That being said, I don’t think this upgrade is a) worth the risk, and b) an upgrade at the right position.  Ron Artest sits just left of crazy and is unpredictable at best.  Ariza was a good, young, athletic player who was willing to be the role player the Lakers needed.  I also wonder if the Lakers are planning on playing some magic 5th quarter every game in order to get enough shots for everybody.  Ariza averages seven shots per game, Artest has never averaged that few in his career and has been over double that amount in each of the last eight seasons.  One of his big criticisms is shot selection; how will that sit with Kobe Bryant?  Pau Gasol already shoots too few shots considering his talent and field goal percentage, but is an easy going guy who has complained only once about touches.  Trevor Ariza was probably so scared of Kobe that he referred to him as “sir” or “Mr. Bryant”.  Artest?  Not so much.  Kobe is on a quest to be considered the greatest basketball player of all time.  In order to do this, not only does he need to win more rings, but he needs to keep his stats up throughout those years as Jordan did.  If you think for one second that Kobe will be willing to give up an extra 7-10 shots a game to get Artest involved (not mentioning that Gasol should be MORE involved), you haven’t watched too many Laker games.  Comparing the pickup of Ron Artest for the Lakers to the pick up of Dennis Rodman for the Bulls as equivalent is wrong.  Rodman came to rebound and contribute defensively, took about five shots per game and did not significantly alter the Bulls offense.  Who knows how Artest will react to Kobe’s ball hawking tendencies.  Maybe he’ll be happy taking less shots and playing his role?  Maybe he’ll throw a fit halfway into the season and destroy team chemistry?  The point is, no one knows for sure, but with Ariza, we did.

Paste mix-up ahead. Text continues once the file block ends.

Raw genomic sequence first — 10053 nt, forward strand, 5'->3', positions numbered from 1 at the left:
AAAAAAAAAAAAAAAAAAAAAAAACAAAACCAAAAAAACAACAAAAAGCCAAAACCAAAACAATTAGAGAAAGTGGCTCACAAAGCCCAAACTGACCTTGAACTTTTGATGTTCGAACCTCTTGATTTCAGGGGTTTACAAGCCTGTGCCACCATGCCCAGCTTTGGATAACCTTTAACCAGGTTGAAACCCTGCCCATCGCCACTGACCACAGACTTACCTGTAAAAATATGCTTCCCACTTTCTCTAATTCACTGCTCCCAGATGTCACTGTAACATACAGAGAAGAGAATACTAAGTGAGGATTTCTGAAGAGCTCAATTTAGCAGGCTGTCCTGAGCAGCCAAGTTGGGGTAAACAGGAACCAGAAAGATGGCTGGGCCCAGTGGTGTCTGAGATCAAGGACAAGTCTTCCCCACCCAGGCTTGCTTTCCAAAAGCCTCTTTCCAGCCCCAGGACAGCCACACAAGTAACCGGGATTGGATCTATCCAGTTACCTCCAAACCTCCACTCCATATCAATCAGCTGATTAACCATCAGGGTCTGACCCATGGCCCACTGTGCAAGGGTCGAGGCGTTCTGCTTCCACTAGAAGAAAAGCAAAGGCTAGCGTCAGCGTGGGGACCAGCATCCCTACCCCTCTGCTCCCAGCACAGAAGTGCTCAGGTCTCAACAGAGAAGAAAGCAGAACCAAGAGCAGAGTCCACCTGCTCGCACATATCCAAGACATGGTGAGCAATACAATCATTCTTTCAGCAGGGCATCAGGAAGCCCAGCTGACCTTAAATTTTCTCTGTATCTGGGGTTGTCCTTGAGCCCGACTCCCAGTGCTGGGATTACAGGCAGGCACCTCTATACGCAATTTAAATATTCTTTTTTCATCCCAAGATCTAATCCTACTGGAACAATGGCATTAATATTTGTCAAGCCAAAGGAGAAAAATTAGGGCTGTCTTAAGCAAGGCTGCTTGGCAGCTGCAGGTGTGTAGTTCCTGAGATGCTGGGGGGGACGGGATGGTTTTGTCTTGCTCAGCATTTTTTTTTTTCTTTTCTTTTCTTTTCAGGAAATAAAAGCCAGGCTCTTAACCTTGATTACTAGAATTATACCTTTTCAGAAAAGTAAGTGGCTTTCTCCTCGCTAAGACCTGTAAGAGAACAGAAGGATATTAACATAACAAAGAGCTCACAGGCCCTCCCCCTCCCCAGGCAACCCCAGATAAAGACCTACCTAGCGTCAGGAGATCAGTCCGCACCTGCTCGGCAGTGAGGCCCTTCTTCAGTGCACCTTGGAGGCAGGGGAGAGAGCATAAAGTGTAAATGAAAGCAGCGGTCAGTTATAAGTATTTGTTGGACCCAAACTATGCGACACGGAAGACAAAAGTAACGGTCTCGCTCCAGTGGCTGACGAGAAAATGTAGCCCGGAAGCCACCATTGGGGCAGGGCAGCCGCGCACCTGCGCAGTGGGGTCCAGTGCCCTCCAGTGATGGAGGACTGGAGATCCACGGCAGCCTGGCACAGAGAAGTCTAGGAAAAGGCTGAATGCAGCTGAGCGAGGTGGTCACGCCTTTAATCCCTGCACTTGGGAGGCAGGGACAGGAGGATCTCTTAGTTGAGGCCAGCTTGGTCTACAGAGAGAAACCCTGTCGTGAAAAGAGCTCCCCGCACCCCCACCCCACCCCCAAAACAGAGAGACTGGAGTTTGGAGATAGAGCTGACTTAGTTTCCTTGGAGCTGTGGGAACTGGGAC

Perhaps the Lakers are looking to make some more moves before the season, but so far they didn’t address their biggest concern: point guard and bench.  The Laker bench is servicable at best and this “bench mob” (as they so incorrectly called themselves) is about as intimidating as this mob seen here.  I think from here on out I will be referring to the seven Laker subs who suit up for each game as the Seven Dwarfs (and I encourage you to do the same).  Some people argue that Ron Artest will allow Kobe to conserve more energy for the offensive end because Artest will guard the other teams top man.  The thing is, Kobe didn’t guard the other teams best player before Artest got here, so that really isn’t a factor because Artest will guard the same guys Ariza was asked to guard.  Why Kobe was named to so many all-NBA defensive teams is beyond me.  The Lakers struggle against the pick and roll and in defending fast point guards (see Brooks, Aaron).  Fisher isn’t getting any speedier, and Farmar and Brown are not the answer.